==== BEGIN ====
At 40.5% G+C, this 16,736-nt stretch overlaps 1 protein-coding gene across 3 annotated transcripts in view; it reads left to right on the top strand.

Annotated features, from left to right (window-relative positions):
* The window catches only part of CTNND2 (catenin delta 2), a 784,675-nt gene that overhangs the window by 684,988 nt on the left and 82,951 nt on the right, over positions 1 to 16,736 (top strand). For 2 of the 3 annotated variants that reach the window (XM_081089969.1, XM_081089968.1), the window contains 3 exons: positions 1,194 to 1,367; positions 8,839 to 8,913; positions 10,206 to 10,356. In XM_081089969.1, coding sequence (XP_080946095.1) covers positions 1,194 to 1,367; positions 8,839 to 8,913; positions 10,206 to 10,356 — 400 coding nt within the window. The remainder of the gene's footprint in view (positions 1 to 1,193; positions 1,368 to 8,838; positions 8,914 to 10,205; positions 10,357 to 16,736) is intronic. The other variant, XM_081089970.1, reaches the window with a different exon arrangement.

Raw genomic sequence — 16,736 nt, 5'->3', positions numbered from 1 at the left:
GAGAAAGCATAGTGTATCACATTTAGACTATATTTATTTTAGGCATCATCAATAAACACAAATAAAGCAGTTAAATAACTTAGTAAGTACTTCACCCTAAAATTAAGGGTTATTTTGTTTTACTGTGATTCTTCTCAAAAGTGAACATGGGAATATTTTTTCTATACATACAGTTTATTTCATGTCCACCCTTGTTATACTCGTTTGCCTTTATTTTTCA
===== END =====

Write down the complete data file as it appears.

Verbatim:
At 40.5% G+C, this 16,736-nt stretch overlaps 1 protein-coding gene across 3 annotated transcripts in view; it reads left to right on the top strand.

Annotated features, from left to right (window-relative positions):
* The window catches only part of CTNND2 (catenin delta 2), a 784,675-nt gene that overhangs the window by 684,988 nt on the left and 82,951 nt on the right, over positions 1 to 16,736 (top strand). For 2 of the 3 annotated variants that reach the window (XM_081089969.1, XM_081089968.1), the window contains 3 exons: positions 1,194 to 1,367; positions 8,839 to 8,913; positions 10,206 to 10,356. In XM_081089969.1, coding sequence (XP_080946095.1) covers positions 1,194 to 1,367; positions 8,839 to 8,913; positions 10,206 to 10,356 — 400 coding nt within the window. The remainder of the gene's footprint in view (positions 1 to 1,193; positions 1,368 to 8,838; positions 8,914 to 10,205; positions 10,357 to 16,736) is intronic. The other variant, XM_081089970.1, reaches the window with a different exon arrangement.

Raw genomic sequence — 16,736 nt, 5'->3', positions numbered from 1 at the left:
GAGAAAGCATAGTGTATCACATTTAGACTATATTTATTTTAGGCATCATCAATAAACACAAATAAAGCAGTTAAATAACTTAGTAAGTACTTCACCCTAAAATTAAGGGTTATTTTGTTTTACTGTGATTCTTCTCAAAAGTGAACATGGGAATATTTTTTCTATACATACAGTTTATTTCATGTCCACCCTTGTTATACTCGTTTGCCTTTATTTTTCA